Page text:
BlackPOS is just one form of malware that has been a regular feature on underground forums, and FastPoS has recently been making headlines. Once created, malware will exploit vulnerability on a system, and once the details have been obtained, the data can be sold in large volumes for just a few cents at a time.
However, a further factor that makes malware attractive to cyber criminals is its affordability – and sometimes it can found online for free.
As new vulnerabilities are identified, new ways of exploiting them are always quick to follow and there are several reasons why POS systems can be vulnerable to such attacks. For instance, the firmware and software that comes with them isn’t always up to date with the latest in security standards.
In the past, there have been several alleged weaknesses identified in the security of POS systems, and unfortunately, there are more just waiting to be discovered.
In a recent report, threat detection company Attivo Networks warns that it has identified vulnerabilities that have the potential to cause significant breaches throughout the holiday period and into 2017.
The report explains how cybercriminals can remain undetected while they find a way to compromise a POS system. Because of this, Tushar Kothari, CEO of Attivo Networks, has predicted a ‘significant increase’ in POS attacks throughout 2017 and added that systems have probably already been breached, so retailers need to be on their guard.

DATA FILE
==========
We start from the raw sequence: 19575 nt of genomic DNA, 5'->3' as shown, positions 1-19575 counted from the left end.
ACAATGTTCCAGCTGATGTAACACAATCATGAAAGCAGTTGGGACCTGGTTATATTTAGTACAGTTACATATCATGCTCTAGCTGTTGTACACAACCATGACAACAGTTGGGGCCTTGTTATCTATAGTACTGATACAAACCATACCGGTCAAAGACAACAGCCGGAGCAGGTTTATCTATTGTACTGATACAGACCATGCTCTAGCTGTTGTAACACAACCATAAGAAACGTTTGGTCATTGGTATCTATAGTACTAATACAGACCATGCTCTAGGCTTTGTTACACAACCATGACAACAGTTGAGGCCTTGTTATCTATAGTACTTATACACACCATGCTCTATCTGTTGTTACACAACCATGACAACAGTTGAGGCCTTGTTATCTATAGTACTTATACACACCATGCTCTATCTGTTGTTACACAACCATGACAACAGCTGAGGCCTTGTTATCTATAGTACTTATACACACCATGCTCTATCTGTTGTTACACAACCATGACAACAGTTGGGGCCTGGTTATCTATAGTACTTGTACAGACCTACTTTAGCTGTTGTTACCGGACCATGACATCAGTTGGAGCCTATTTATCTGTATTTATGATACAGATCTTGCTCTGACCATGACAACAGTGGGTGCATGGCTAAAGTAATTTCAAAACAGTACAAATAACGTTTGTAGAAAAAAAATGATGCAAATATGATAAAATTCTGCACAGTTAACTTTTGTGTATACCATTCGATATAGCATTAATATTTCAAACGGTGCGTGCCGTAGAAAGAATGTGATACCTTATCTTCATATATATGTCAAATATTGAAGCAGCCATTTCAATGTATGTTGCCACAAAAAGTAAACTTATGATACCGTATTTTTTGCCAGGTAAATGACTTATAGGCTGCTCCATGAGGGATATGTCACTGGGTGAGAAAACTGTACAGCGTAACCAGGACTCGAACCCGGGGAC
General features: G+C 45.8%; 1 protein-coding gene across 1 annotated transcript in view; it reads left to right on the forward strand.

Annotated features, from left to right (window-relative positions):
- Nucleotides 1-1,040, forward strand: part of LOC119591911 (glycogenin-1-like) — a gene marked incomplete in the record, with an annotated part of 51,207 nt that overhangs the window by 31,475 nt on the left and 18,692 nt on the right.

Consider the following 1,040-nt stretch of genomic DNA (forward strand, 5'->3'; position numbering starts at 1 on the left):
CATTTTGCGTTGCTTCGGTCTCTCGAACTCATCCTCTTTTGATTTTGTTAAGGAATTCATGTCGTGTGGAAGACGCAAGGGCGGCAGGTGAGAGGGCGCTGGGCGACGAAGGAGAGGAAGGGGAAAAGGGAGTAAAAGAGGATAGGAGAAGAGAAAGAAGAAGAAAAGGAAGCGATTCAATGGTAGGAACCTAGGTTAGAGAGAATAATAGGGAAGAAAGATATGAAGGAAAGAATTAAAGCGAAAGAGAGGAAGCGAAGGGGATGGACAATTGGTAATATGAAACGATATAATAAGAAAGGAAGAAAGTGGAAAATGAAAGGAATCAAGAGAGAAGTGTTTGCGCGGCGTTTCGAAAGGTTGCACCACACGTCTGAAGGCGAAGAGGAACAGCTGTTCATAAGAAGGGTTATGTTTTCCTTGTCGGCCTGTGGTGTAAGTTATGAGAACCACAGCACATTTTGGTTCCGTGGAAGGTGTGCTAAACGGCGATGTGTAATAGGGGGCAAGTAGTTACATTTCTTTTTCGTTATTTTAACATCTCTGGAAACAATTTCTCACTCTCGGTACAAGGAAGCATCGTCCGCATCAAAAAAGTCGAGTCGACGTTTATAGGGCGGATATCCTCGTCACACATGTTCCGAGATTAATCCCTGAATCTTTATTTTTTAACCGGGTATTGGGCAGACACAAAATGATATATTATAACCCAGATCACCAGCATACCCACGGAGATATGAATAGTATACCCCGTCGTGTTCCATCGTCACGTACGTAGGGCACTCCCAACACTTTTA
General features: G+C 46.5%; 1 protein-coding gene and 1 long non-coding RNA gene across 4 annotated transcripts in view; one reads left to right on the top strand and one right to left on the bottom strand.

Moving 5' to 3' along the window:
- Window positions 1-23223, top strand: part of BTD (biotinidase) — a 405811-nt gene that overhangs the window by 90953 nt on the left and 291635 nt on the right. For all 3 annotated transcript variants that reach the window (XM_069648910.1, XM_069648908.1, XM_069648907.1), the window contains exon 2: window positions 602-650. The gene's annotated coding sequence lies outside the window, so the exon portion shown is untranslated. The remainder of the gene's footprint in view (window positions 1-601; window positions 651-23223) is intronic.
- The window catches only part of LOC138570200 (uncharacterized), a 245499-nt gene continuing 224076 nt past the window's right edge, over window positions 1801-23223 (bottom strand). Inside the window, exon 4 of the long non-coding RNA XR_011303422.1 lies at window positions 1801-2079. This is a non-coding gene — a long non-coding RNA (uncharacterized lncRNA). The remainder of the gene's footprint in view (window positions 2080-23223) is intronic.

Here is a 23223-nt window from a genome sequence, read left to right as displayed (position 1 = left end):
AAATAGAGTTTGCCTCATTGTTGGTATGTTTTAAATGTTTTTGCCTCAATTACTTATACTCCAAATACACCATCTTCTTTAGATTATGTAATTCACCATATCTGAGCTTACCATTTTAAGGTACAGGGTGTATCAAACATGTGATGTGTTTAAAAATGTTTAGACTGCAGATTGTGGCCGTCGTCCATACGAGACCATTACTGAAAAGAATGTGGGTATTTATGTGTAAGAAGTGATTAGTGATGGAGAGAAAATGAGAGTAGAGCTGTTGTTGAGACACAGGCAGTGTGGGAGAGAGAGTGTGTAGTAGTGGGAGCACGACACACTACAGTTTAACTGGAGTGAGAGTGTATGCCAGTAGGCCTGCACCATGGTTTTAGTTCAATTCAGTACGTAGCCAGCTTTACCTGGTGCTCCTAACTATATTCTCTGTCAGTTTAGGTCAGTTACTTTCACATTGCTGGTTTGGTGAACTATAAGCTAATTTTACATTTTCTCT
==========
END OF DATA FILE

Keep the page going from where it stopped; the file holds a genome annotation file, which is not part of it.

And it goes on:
Protecting Your POS System Against Malware
There are several steps you can take to reduce your risks, however, don’t ever be complacent, even if you think are doing enough. Follow these tips to help protect your business against POS malware.
- Begin with the basics. Make sure that your POS system is up to date with patches, fresh updates/upgrades, and if the manufacturer uses a default password, make sure it is changed.
- Always get your POS fitted by a qualified installer – a poorly installed POS system is more vulnerable to attack.
- Keep software up to date.
- Implement multiple layers of security.
- It is advised to not connect your POS system to the Internet, and to disabled website browsing. If you do connect to the Internet, proper security measures and website restrictions should be in place.
- Ask your merchant services provider about the specific security measures you should take for your model, and what security measures are already in place.
You can find some additional security tips HERE.
POS malware attacks are becoming increasingly sophisticated, and it’s a major threat that isn’t going away. As the way we pay for items evolves, so will POS malware and key loggers, file and network scrapers, and other forms of malware will all remain a threat both now and into the future.
With the rise of more sophisticated and aggressive attacks, and with thousands – or potentially – millions of customers’ card data at stake, every business must do their bit to reduce their risk of malware.